Marijuana Fact or Fiction?
Last Updated on Wednesday, 8 January 2014 06:18
Written by theglasshousetx
Wednesday, 8 January 2014 06:18
Since January 2nd, when the Daily Currant posted a hilariously snarky article about the first day of marijuana legalization in Colorado, a flood of comments and response articles have hit the web regarding its accuracy. Sarcasm is hard sometimes, we know.
The Daily Currant article joked that we made a terrible mistake, with marijuana overdoses responsible for the deaths of 37 people alone on the first day of legalization. Other than the fact that no one NOT ONE PERSON has ever died of a marijuana overdose, the dead giveaway that the Daily Currant was just doing their thang – makin’ jokes – was the reference to Jesse Bruce Pinkman, a former meth dealer from Albuquerque who had recently moved to Boulder establish a legal marijuana dispensary. Damn! And just when we thought Jesse was clean…
I mean, come on, who doesn’t love a good Breaking Bad reference?
Unfortunately, jokes are a lot less funny when you have to explain them.
But since we’re on the topic…the Drug Policy Alliance has provided 10 facts about marijuana on their website that we think are worth sharing here. That so many people thought the article in the Daily Currant was the real deal tells us that we still have a long way to go in educating the public about marijuana use. You’ll find the 10 facts below, but please visit the website to read more about their research and how they reached these conclusions.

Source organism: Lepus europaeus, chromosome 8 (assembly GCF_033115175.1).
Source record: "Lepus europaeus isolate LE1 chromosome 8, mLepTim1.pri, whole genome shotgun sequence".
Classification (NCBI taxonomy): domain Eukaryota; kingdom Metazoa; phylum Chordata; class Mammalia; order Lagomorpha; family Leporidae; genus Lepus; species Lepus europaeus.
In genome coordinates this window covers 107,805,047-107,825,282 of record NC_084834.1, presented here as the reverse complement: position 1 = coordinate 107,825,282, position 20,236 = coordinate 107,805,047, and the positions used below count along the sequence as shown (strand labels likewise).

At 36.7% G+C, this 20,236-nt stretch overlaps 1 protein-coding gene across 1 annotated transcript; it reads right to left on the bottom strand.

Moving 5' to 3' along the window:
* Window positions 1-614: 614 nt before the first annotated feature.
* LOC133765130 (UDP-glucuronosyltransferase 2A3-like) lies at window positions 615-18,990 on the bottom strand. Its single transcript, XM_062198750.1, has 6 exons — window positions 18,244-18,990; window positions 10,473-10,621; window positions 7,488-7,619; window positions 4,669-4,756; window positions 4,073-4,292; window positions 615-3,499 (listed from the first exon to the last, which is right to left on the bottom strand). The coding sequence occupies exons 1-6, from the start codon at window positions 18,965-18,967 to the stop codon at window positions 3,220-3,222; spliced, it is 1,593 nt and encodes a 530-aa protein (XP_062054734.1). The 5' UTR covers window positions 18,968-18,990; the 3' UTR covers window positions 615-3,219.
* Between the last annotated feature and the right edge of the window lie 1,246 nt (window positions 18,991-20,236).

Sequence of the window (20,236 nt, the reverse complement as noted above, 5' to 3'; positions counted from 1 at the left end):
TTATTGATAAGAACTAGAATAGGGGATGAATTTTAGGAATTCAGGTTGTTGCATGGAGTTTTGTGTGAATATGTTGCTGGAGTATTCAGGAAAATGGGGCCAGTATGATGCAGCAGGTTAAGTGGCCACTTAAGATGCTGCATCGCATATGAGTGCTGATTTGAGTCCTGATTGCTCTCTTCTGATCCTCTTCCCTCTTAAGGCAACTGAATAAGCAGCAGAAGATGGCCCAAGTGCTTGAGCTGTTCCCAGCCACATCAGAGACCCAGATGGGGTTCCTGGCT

Most marijuana users never use any other illicit drug.
Most people who use marijuana do so occasionally. Increasing admissions for treatment do not reflect increasing rates of clinical dependence.
Claims about increases in marijuana potency are vastly overstated. In addition, potency is not related to risk of dependence of health impacts.
Marijuana has not been shown to cause mental illness.
Marijuana use has not been shown to increase risk of cancer.
Marijuana has been proven helpful for treating the symptoms of a variety of medical conditions.
Marijuana use rates in the Netherlands are similar to those in the United States despite very different policies.
Marijuana has not been shown to cause long-term cognitive impairment.
There is no compelling evidence that marijuana contributes substantially to traffic accidents and fatalities.
Roughly three quarters of a million people are arrested for marijuana each year, the vast majority of them for simple possession.
There. Now go help educate your friends and families!
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